“Three weeks before harvest, the sugar content is 12%.  Eight percent is acceptable…. Because we’re three weeks early we’ll be able to get twice the normal price for this apple at the wholesale level.  That alone will pay for the cost of the application of Sonic Bloom.  We have 40 Acres here with 11 different varieties.  All of them will come in 2-3 weeks early this year.” [1996]

 “Our finished fruit when compared with the same varieties from other local orchards averages 10% to 15% higher sugar content….Our fruit hold up longer in storage after harvest than similar fruit from surrounding orchards.  Typically we can maintain good quality apples for over 5 months.”

“We have found that when using the Sonic Bloom stimulus we are able to reduce the recommended volume per acre of chemical by 50% without losing any effectiveness in pest control.”  

“From time to time soil tests and leaf analysis are run on the orchard and in the past 6 years we have not needed to apply any additional nutrients other than Sonic Bloom.”

In 1992, Jo Ann Mahaffey of Stone Ground Farm in Ontario, Canada showed a 50% yield increase over controls even though the latter were close by and received the advantage of sound. “Most impressive to me, was the fact that when these apples [Ida Red] were taken out of C.A. storage in April, we were able to pack out 95% of the test bins.”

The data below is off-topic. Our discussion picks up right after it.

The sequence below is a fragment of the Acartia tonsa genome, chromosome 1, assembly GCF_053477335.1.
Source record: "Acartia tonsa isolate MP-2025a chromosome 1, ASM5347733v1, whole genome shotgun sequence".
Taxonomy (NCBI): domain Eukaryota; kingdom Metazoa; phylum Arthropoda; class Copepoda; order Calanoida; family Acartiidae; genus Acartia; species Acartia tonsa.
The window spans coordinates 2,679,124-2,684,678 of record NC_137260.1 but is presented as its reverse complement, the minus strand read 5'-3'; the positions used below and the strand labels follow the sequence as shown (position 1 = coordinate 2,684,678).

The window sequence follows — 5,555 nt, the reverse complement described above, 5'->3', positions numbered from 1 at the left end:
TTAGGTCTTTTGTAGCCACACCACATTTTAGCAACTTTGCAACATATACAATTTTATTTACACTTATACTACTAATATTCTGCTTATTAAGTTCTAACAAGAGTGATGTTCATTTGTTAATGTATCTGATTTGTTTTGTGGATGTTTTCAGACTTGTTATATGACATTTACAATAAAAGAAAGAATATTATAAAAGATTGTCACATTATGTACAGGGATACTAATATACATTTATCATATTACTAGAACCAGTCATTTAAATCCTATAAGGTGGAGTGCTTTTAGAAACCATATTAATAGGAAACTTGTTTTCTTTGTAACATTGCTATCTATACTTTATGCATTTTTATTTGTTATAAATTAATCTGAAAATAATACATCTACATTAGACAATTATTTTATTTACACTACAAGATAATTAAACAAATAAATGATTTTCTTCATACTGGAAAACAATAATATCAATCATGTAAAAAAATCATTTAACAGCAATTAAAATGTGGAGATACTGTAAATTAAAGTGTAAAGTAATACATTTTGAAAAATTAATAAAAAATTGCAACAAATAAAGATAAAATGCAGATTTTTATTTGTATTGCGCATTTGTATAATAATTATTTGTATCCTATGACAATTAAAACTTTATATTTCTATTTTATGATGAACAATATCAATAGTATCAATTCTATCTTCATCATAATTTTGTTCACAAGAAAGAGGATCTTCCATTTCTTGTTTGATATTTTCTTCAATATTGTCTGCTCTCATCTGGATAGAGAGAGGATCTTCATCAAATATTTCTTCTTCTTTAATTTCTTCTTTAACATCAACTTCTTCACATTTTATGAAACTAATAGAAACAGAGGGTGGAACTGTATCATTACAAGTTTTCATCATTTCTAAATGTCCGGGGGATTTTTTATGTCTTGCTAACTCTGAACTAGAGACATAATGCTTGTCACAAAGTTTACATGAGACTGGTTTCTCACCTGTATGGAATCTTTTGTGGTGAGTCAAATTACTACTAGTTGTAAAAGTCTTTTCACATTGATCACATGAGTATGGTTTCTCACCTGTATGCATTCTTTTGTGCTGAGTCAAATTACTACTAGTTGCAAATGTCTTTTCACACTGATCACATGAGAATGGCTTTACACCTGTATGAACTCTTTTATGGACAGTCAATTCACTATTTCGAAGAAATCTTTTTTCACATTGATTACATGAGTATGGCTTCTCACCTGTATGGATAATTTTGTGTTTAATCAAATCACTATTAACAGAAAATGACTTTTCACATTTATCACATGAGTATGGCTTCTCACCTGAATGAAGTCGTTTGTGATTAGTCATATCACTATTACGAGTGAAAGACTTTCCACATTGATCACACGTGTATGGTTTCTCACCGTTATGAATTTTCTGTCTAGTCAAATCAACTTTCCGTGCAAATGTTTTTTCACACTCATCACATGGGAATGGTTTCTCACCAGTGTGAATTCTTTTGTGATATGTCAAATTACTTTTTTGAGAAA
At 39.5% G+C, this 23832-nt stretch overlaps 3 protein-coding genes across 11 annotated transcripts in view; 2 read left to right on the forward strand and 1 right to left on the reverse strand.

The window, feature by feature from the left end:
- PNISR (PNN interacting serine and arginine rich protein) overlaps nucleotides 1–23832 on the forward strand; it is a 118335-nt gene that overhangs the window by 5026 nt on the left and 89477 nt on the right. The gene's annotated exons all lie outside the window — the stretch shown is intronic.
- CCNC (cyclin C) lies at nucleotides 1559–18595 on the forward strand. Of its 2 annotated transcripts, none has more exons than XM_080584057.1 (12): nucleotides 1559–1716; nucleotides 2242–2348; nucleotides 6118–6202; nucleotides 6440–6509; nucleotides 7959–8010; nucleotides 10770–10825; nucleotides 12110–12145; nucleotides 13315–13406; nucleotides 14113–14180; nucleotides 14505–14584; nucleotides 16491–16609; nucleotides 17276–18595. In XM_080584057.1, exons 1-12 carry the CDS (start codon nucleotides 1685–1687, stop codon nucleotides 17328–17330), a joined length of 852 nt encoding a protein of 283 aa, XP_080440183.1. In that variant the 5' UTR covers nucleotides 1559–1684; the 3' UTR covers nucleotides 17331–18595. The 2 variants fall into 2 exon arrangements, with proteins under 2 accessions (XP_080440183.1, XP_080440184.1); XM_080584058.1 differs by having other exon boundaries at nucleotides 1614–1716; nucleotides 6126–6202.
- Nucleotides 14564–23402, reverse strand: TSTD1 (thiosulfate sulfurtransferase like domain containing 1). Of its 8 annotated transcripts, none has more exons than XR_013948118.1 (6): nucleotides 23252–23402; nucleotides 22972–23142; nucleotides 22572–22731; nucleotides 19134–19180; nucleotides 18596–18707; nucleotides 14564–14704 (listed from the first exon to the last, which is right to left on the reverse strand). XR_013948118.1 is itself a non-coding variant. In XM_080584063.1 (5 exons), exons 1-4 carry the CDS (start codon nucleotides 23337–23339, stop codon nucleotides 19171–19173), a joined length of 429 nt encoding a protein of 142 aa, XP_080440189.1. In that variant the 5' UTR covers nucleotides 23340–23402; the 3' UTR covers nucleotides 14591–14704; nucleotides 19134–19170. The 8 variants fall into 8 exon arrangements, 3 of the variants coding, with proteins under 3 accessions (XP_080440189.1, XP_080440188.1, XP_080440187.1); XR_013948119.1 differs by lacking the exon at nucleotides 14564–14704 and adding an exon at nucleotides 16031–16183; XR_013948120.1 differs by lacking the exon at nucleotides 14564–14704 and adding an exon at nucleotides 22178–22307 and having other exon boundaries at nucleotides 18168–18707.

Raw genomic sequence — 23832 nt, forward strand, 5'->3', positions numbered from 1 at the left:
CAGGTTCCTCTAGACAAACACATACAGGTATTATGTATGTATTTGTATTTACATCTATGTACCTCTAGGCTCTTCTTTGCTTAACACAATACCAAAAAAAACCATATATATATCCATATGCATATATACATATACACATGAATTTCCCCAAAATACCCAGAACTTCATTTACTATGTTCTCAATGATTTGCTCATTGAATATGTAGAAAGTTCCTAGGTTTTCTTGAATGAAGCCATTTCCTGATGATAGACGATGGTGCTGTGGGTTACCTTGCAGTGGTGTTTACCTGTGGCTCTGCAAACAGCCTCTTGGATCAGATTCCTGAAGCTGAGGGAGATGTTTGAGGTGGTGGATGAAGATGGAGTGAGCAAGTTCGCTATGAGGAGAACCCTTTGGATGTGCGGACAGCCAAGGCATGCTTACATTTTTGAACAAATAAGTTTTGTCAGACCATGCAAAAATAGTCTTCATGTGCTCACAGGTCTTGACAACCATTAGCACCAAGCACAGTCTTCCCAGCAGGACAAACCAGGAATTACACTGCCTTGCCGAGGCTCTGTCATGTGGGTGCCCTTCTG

Charles Dodge of Melody Farms in Arkansas said, “I have four young apple trees on my property that I planted three years ago.  I don’t care who the experts are – they will all tell you the trees are 7-10 years old! “


Their blueberry bushes grow towards the sound source and are ready for picking 10-14 days earlier than normal, and their flavor is exceptionally sweet.


Cauliflower grown with Sonic Bloom are so big that only four will fit in a box designed for 12.


500 cucumber seeds soaked in a 500-1 solution, serenaded with the Sonic Bloom sound for eight hours before planting matured from seed to harvest in 40 days, producing 7,600 lbs of gourmet cucumbers.  They had to be picked daily over a period of 36 days lest they grow too long to fit the 20 inch packing boxes.

They found that the distance from the sound correlated with a reduction in size.  “These plants were set outside here the same day. cucumbers

What I’d like to point out here is the difference in the size of the growth of these plants as we get away from the sound of the ‘music’ or oscillators in the greenhouse.  As we go down the field here, the farther away we get, the smaller the plants become.”


Bill Bostwick, a ginseng grower in Wisconsin uses Sonic Bloom to obtain 5,000 lbs/acre, whereas the state average is 1,300 lbs/acre.  He grows plants to five year maturity while most must settle for 3-4 year maturity, because the usual susceptibility to fungal disease is absent in his plants.